RB | Senior | Army West Point
One of the all-time college football greats, Davis won Army’s second Heisman while leading the Knights to a 9-0-1 finish and a No. 2 national finish.
Davis was born and raised in Southern California, the son of a bank manager. Glenn and his twin brother Ralph played high school football at Bonita High in La Verne, Calif. In 1942, Davis led the Bearcats to an 11-0 record and the school’s first-ever football championship, earning the Southern Section Player of the Year award. The brothers were close and had originally planned to attend USC in Los Angeles, but when their U.S. Representative agreed to sponsor them with appointments to West Point, they decided to go there.
At West Point, under coach Earl Blaik, Davis played fullback in his freshman season, but moved to halfback for his three varsity seasons, while Doc Blanchard took over at fullback. Together, they formed perhaps the greatest backfield in football history — Davis was nicknamed “Mr. Outside”, while Blanchard was “Mr. Inside”. As a 1944 sophomore, Davis set NCAA records by averaging 11.5 yards a carry and by scoring 20 touchdowns in nine games. In one of his best games of the season against arch-rival Navy, Davis had a touchdown run of 52 yards and an interception that prevented Navy from scoring a touchdown. Army won the game 23-7. For his efforts, Davis won the Maxwell Award and Walter Camp Trophy as player of the year. He also finished second in voting for the Heisman while Blanchard took third.
The 1945 Army team is often considered one of the best ever. Davis slightly bested his previous record by averaging 11.51 yards per carry and scored 18 touchdowns in nine games. He had another spectacular game against Navy, running in two touchdowns for 33 and 49 yards. Army again won, 32-13. Though Davis had a great season, it was Blanchard who won the Heisman, while Davis finished second.
Davis was not quite as explosive as a 1946 senior, scoring 13 touchdowns while rushing for 712 yards, catching 20 passes for 348 yards and passing for 396 yards and four scores, but Davis still was awarded the Heisman over Charlie Trippi of Georgia while Blanchard finished fifth.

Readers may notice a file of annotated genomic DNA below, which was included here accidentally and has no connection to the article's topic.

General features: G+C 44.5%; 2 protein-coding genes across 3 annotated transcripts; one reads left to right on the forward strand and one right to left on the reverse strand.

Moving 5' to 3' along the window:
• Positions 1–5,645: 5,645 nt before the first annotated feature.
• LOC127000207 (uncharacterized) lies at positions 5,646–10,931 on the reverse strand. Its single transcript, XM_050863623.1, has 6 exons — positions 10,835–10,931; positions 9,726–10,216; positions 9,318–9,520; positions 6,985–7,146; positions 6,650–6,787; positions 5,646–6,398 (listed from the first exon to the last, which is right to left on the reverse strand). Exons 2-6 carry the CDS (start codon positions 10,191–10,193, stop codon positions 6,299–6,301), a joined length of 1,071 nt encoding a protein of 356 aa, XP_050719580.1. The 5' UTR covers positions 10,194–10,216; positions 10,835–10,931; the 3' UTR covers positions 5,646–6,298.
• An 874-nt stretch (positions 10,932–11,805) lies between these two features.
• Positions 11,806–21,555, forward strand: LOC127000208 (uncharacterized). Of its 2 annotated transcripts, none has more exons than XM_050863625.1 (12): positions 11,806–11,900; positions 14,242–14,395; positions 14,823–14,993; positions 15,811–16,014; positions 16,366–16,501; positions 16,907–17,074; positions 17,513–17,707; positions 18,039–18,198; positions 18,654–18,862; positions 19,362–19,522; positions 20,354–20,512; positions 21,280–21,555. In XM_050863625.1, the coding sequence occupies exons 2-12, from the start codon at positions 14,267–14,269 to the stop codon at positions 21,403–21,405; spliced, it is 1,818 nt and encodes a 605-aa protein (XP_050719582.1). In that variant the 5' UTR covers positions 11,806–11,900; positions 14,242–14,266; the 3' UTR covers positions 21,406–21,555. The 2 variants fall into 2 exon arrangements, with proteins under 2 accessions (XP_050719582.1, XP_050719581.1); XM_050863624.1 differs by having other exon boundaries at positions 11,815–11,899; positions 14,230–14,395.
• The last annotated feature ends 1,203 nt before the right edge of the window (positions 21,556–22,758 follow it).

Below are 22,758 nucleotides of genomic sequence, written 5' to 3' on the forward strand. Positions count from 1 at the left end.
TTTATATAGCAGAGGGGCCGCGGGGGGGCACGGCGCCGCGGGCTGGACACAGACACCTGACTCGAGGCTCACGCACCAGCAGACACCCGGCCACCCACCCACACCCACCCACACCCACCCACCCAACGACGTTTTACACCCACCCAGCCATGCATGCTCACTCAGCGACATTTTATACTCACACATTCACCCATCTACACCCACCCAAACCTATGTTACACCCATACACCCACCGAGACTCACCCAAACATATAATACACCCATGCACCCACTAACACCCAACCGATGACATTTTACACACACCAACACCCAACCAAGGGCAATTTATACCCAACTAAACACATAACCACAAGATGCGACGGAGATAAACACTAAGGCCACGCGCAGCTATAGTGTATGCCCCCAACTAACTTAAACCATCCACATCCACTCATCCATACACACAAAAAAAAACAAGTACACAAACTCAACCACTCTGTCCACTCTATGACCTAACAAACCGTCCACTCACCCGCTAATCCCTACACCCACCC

With Davis and Blanchard, Army went 27-0-1 in 1944, 1945, and 1946 and won three national titles. Davis graduated as Army’s all-time leading rusher with 2,957 yards and still holds the NCAA record for most yards gained per carry in a career (8.3). A vital component in three consecutive national championship teams (1944-46), Davis set six other Academy career records on the gridiron and two more in track and field.
Davis finished his career with a school-record 59 touchdowns, 354 points and 5,161 all-purpose yards. In all, he earned 10 varsity letters while at West Point, including four in football, three in baseball, two in track and field and one in basketball. Davis might’ve been the fastest of the early Heisman winners, with a best of 9.6 in the 100-yard dash. Some old-time observers claimed that track would have been Davis’ best sport, had he concentrated on it. As evidence, note that in 1947 he ran a 6.1-second 60-yard dash at Madison Square Garden. In doing so, he beat Barney Ewell, who would go on to win the silver medal in the 100 meters at the London Olympics in 1948.
No story about Davis’ athletic accomplishments would be complete, however, without recounting what happened later that spring. Davis played nine innings of baseball for Army in center field, collecting a couple of hits. After, he rushed to the track and, in borrowed shoes, won the 100-yard dash in 9.7 seconds, then later won the 220 in an academy-record time of 20.9.
Serving in the Army in Korea until 1950, Davis resigned his commission to join the Los Angeles Rams and played on two championship teams. Injuries cut his career short, however, and he turned to public relations and promotions for the Los Angeles Times special events department with the primary goal of raising money for youth activities.
Davis was inducted into the National Football Foundation College Hall of Fame in 1961. He passed away March 9, 2005.